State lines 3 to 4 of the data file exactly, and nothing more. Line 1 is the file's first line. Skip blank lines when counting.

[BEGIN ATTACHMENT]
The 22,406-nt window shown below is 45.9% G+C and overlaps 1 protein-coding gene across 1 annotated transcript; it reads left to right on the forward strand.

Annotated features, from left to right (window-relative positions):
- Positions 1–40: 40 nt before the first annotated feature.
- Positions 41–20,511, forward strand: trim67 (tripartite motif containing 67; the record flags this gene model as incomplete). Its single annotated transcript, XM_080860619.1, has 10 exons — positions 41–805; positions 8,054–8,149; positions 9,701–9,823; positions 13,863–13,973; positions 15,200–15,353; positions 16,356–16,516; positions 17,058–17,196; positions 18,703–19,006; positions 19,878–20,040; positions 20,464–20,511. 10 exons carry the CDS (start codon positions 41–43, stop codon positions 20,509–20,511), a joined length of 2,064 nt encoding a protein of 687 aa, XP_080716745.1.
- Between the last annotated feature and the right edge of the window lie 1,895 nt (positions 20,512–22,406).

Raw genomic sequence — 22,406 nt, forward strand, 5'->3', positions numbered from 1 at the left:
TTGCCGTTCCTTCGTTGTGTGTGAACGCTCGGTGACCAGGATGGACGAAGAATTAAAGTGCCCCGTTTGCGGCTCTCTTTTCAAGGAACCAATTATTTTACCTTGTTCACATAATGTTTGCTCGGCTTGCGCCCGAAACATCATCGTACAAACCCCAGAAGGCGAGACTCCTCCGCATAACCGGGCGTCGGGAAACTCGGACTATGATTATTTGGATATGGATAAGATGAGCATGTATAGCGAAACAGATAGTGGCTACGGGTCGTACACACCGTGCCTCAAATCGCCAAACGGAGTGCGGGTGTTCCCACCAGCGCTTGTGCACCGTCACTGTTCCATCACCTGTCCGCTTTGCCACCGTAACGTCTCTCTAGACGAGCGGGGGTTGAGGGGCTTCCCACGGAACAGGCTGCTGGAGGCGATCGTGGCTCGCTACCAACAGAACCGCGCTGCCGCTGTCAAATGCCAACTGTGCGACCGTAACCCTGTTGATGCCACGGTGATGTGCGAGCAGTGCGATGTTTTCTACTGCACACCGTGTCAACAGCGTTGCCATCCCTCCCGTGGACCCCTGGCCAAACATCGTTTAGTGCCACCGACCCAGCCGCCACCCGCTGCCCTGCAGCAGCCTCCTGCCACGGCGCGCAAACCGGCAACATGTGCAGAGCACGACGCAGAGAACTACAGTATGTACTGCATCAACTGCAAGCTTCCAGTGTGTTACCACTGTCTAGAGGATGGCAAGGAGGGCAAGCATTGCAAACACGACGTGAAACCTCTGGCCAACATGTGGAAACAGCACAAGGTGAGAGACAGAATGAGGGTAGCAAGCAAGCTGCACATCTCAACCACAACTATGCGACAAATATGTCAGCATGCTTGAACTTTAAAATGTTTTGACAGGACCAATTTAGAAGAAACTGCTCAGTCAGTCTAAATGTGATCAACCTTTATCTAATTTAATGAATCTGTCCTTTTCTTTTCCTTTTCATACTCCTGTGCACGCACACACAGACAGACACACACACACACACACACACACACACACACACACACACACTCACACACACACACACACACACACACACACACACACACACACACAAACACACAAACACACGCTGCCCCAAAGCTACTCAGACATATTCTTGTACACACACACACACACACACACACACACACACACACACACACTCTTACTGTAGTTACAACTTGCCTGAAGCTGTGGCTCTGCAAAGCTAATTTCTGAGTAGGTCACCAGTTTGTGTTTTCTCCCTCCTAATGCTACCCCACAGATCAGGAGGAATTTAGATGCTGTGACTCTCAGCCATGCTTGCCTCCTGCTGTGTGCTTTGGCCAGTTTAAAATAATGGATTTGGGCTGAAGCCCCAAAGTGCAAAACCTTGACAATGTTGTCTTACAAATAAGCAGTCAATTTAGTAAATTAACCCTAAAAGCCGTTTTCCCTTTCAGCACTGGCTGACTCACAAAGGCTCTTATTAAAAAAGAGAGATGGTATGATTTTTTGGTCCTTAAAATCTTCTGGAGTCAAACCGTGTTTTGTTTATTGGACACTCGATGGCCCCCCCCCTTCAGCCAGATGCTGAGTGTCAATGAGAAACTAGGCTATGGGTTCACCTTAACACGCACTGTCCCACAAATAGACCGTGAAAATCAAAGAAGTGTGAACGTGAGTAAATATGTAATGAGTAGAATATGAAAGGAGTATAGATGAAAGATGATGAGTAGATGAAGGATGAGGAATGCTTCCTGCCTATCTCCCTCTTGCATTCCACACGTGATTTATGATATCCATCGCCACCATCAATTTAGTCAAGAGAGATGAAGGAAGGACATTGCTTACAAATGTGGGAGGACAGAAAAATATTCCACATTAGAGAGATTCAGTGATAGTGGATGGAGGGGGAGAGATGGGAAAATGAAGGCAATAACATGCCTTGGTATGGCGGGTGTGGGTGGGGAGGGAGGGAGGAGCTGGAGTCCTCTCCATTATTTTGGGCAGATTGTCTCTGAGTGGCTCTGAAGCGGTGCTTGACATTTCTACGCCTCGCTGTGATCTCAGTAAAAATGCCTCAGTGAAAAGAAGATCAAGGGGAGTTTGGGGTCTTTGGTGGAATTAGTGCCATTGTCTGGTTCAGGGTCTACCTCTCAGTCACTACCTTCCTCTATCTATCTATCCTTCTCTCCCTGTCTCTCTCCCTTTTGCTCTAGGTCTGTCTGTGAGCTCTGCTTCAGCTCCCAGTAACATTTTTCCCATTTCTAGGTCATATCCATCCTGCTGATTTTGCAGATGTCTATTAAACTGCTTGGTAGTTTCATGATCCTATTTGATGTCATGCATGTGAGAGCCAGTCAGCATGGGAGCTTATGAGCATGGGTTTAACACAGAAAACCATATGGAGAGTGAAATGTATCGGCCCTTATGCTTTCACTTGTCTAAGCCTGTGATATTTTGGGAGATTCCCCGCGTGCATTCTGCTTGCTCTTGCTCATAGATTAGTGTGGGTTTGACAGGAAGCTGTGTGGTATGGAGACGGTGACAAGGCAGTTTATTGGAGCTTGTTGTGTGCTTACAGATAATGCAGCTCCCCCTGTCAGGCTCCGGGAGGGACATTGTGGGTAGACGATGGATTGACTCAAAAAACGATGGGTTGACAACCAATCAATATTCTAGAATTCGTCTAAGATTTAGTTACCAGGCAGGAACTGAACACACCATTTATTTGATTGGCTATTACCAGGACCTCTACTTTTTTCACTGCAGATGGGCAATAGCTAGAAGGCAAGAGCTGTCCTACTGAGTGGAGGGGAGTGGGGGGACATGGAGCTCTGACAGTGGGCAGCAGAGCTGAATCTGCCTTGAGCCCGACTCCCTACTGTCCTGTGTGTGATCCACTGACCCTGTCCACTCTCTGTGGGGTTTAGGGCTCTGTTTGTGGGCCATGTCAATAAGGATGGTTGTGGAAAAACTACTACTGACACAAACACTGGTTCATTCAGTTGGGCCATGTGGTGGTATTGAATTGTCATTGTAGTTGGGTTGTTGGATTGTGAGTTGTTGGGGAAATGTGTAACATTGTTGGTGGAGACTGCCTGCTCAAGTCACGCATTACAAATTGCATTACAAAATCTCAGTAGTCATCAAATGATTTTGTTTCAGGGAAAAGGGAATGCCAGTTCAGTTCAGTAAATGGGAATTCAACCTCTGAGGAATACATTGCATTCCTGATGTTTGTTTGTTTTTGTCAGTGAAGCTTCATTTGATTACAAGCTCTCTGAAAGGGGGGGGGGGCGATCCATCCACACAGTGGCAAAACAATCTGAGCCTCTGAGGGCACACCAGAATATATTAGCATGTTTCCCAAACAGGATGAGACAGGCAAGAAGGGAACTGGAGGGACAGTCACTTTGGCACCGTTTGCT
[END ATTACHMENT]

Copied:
- Positions 1–40: 40 nt before the first annotated feature.
- Positions 41–20,511, forward strand: trim67 (tripartite motif containing 67; the record flags this gene model as incomplete). Its single annotated transcript, XM_080860619.1, has 10 exons — positions 41–805; positions 8,054–8,149; positions 9,701–9,823; positions 13,863–13,973; positions 15,200–15,353; positions 16,356–16,516; positions 17,058–17,196; positions 18,703–19,006; positions 19,878–20,040; positions 20,464–20,511. 10 exons carry the CDS (start codon positions 41–43, stop codon positions 20,509–20,511), a joined length of 2,064 nt encoding a protein of 687 aa, XP_080716745.1.